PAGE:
Capital flows react to real interest rates dynamic. Following years of financial repression in this cycle, the reaction and velocity of the moves we are seeing are therefore much larger from a standard deviation point of view. Our final charts come from Wells Fargo Economics Group note from the 13th of June, entitled "Capital Flows Part III: This Time Is Different" and highlights the unique nature of the current economic cycle which ultimately affects capital flows as per our reverse osmosis theory stated above:
"The relationship between interest rate expectations and exchange rates has become harder to quantify, largely due to the unique nature of the current economic cycle. This changing dynamic ultimately affects capital flows.
What About Expectations?
As we have discussed in two previous reports,* capital flows respond to relative interest rate and exchange rate dynamics across borders. We now turn to the effect of expectations on our three variables. Expectations have played an increasingly important role in market participants' reactions to global events. For example, recent Italian political developments led the euro to decline against the dollar, while Italian bond yields rose more than 100 bps (below chart).
While it is too soon to determine any effect these political tensions could have on capital flows, it is clear that expectations play a role in short-term exchange rate and interest rate dynamics. In the long run, these dynamics affect capital flows.
Expectations of central bank actions have also caused unpredictable swings in foreign exchange rates and interest rates. As previously discussed, our currency strategy team has found additional rate hikes from the Fed to be less supportive of the dollar, while at this stage, tightening on the part of foreign central banks has been more supportive of foreign currencies. Throughout much of 2017, short-term rate expectations moved in favor of the U.S. dollar, but the dollar declined (below chart).
This is likely due in part to the FOMC being further along its tightening path relative to other major central banks, and market participants having already priced in future rate hikes to a large extent. Market-implied probabilities of a rate hike are nearly 100 percent for today's FOMC decision. Market participants likely see the FOMC as only having so many rate hikes left before reaching its terminal rate, and this means the potential for rate hike "surprises" is much lower.
In turn, the effect of interest rate expectations on exchange rates has been harder to quantify. As the Fed began to tighten policy in 2015-2016, one could theoretically identify a more direct relationship between the probability of a Fed rate hike and its effect on the dollar. However, as global central banks have engaged in unconventional monetary policy measures, the focus has turned toward perceived policy stances through actions such as quantitative easing, rather than a pure reaction to actual rate hikes.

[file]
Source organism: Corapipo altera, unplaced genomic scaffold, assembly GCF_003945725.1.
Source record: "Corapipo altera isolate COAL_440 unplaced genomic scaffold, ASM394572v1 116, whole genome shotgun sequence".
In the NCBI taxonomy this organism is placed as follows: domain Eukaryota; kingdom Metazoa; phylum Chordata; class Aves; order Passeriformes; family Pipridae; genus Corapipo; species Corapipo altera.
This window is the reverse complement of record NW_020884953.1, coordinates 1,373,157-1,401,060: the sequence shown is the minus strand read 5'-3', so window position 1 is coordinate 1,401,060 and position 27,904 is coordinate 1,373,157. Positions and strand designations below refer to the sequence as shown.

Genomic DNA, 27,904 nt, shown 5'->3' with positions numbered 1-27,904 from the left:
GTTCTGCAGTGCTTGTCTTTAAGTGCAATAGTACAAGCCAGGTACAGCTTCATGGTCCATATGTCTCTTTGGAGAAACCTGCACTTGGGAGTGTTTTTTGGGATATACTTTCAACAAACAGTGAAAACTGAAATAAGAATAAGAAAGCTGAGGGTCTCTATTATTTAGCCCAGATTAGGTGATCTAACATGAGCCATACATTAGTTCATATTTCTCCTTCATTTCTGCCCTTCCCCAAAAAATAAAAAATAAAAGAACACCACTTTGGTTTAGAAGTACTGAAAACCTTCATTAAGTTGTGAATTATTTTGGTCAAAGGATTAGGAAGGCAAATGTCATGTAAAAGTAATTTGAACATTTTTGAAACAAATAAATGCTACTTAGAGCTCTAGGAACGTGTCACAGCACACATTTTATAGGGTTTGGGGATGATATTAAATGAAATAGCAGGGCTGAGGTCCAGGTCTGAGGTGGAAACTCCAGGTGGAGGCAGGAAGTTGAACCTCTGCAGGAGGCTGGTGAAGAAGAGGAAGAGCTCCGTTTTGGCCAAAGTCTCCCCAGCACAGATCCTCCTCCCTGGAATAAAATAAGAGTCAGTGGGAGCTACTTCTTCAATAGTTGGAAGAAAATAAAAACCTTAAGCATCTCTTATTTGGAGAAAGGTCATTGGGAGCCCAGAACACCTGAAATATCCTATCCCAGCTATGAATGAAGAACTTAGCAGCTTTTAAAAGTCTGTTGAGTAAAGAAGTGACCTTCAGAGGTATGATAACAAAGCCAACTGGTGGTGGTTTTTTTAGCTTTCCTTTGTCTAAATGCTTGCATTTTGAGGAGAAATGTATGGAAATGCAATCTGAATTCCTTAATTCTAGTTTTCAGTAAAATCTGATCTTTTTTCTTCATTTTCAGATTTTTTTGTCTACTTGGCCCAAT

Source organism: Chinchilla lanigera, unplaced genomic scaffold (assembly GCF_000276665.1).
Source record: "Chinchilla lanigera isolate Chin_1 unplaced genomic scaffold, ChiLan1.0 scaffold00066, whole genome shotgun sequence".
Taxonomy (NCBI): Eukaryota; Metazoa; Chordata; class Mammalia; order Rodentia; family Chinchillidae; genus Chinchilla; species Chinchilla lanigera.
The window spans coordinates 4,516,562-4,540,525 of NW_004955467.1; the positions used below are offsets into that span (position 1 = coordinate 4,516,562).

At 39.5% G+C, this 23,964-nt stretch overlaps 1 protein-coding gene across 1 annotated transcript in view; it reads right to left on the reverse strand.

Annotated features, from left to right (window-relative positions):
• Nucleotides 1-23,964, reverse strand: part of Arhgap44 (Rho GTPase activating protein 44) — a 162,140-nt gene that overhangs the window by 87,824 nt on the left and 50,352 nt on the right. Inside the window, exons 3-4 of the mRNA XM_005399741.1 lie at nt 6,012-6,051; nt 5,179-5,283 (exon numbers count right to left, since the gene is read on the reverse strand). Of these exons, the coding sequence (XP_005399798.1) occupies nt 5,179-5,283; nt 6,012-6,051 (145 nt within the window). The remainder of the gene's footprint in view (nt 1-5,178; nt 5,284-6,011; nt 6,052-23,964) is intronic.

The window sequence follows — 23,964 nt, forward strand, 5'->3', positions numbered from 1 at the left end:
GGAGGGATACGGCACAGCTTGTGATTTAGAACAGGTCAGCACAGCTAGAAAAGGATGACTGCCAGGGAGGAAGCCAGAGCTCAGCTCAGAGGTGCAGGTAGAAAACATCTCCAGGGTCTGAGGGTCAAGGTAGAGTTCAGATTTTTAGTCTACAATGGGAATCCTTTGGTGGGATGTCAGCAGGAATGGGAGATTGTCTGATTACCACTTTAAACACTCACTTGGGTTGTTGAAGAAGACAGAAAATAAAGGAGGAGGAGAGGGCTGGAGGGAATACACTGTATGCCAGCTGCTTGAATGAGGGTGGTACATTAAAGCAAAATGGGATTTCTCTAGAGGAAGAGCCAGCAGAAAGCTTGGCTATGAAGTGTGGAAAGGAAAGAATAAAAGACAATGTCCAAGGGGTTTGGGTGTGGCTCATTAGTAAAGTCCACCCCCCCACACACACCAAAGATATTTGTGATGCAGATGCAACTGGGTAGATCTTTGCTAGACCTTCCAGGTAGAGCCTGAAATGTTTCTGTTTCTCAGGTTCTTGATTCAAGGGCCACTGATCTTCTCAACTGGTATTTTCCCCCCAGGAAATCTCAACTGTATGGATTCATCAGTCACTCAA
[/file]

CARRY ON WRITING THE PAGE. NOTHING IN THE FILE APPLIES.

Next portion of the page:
Reviewing Past Cycles: All Else Is Not Equal for Capital Flows
The evolving relationship between interest rate expectations and exchange rates confirms why this cycle is unique. We have found that country-specific characteristics lead to volatility in capital flows, and similarly influence expectations. In the U.S. for example, prior cycles may have had a rising rate environment, but lacked a fiscal stimulus. This difference is compounded by unconventional global monetary policy and a deteriorating fiscal outlook during one of the longest economic expansions in recent history (below chart).
These differences influence investors' relative allocation of capital, and decision makers would do well to pay attention to the unique outcomes that stem from differing market expectations."
- Source: Wells Fargo
More liquidity = greater economic instability once QE ends for emerging markets. If our theory is right and osmosis continues and becomes excessive, the cell will eventually burst. In our ,case defaults for some overexposed dollar debt corporates and sovereigns alike will spike, as discussed in our "Mack the Knife" July 2015 musing, to repeat ourselves. Why did past Mercantilism fail, and will fail again? Just read again Adam Smith's The Wealth of Nations published in 1776. In his book, Adam Smith argued that the wealth of a nation consisted not in the amount of gold or silver stashed in its treasuries, but in the productivity of its workforce. He showed that trade can be mutually beneficial, an argument also made later by David Ricardo. In January 2017, in our conversation "The Ultimatum Game," we argued:
"The United States needs to resolve the lag in its productivity growth. It isn't only a wage issues to make "America great again". But if Japan is a good illustration for what needs to be done in the United States and therefore avoiding the same pitfalls, then again, it is not the "quantity of jobs" that matters in the United States and as shown in Japan and its fall in productivity, but, the quality of the jobs created. If indeed the new Trump administration wants to make America great again, as we have recently said, they need to ensure Americans are great again."
- Source: Macronomics, January 2017
Once again, it isn't the quantity of job that matters, it's the quality of jobs. No matter how the Trump administration would like to play it, but productivity matters more than trade deficits. But we ramble again...
"It is not by augmenting the capital of the country, but by rendering a greater part of that capital active and productive than would otherwise be so, that the most judicious operations of banking can increase the industry of the country."
- Adam Smith
Stay tuned !